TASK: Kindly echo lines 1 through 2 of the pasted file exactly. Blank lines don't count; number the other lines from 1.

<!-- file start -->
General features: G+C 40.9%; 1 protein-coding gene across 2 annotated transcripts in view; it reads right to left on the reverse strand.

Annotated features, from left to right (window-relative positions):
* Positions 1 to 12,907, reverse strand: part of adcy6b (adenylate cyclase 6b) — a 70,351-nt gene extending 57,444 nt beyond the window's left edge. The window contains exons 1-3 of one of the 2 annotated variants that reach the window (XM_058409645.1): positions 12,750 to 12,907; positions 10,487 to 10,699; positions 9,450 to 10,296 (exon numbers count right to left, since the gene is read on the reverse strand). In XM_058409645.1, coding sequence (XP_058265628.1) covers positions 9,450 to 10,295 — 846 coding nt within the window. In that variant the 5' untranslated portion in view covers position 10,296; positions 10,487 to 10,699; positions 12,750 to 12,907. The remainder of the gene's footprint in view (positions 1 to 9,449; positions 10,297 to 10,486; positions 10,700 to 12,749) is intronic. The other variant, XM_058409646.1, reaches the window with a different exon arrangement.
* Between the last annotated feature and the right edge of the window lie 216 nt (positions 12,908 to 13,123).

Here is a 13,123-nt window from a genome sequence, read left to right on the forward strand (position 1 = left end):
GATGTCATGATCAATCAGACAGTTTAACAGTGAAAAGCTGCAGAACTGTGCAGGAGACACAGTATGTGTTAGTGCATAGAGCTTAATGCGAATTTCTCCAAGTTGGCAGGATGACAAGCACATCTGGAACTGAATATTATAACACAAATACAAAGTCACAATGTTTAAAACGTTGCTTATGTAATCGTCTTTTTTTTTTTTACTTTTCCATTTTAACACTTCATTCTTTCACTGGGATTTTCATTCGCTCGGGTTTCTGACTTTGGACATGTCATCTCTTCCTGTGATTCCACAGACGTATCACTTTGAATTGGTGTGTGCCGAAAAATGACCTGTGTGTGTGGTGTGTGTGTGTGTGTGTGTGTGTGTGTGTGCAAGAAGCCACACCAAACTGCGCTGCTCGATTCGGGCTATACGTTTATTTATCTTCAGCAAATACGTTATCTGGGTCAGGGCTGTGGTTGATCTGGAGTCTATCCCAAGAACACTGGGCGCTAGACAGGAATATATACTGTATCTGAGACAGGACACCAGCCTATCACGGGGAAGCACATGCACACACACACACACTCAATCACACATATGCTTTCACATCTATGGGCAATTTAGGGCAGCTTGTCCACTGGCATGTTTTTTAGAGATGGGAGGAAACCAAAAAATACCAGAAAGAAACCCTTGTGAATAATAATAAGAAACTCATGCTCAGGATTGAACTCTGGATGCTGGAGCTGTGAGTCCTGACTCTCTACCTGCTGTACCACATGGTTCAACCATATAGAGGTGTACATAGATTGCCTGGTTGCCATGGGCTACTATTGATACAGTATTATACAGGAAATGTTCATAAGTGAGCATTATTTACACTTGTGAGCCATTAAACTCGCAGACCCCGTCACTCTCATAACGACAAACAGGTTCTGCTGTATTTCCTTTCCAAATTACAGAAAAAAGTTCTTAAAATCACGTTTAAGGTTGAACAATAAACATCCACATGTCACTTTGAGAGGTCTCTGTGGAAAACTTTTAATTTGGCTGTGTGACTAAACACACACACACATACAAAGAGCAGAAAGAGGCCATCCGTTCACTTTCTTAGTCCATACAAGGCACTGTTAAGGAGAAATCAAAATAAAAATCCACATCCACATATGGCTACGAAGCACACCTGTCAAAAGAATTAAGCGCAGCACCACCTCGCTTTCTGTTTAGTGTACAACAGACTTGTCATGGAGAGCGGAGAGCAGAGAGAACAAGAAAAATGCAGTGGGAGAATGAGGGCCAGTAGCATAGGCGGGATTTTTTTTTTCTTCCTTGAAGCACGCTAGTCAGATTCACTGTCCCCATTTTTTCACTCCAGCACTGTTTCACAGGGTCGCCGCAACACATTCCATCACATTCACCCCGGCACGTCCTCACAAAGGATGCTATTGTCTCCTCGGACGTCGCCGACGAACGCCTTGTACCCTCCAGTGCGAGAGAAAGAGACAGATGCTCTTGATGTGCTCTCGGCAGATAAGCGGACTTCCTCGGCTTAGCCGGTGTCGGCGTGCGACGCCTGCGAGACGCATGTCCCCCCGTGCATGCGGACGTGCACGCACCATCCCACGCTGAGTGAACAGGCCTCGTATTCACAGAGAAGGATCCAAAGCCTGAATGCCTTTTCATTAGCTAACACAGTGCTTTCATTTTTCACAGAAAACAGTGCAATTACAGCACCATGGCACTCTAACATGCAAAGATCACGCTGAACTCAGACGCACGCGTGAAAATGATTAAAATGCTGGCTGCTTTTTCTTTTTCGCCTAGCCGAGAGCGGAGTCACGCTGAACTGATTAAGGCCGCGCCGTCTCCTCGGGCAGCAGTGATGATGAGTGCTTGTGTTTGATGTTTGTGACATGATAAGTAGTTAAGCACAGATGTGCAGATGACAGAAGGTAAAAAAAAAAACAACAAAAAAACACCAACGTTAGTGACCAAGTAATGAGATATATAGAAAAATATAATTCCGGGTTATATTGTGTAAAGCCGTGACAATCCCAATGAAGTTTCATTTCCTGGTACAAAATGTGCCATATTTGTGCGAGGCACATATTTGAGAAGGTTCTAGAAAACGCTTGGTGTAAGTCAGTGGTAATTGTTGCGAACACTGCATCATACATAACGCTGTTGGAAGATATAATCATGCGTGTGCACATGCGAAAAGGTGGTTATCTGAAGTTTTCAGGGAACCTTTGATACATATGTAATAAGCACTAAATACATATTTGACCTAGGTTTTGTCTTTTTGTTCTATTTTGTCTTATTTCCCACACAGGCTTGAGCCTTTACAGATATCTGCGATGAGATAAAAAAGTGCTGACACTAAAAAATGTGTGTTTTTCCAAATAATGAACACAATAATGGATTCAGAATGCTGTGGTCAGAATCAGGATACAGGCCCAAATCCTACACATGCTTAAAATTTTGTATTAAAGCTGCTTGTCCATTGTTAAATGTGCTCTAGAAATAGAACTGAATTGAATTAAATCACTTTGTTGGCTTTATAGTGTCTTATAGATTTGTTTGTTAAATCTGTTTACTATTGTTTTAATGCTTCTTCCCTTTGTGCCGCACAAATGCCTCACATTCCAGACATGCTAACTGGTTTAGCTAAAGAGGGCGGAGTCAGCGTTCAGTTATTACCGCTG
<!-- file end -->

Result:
General features: G+C 40.9%; 1 protein-coding gene across 2 annotated transcripts in view; it reads right to left on the reverse strand.

Annotated features, from left to right (window-relative positions):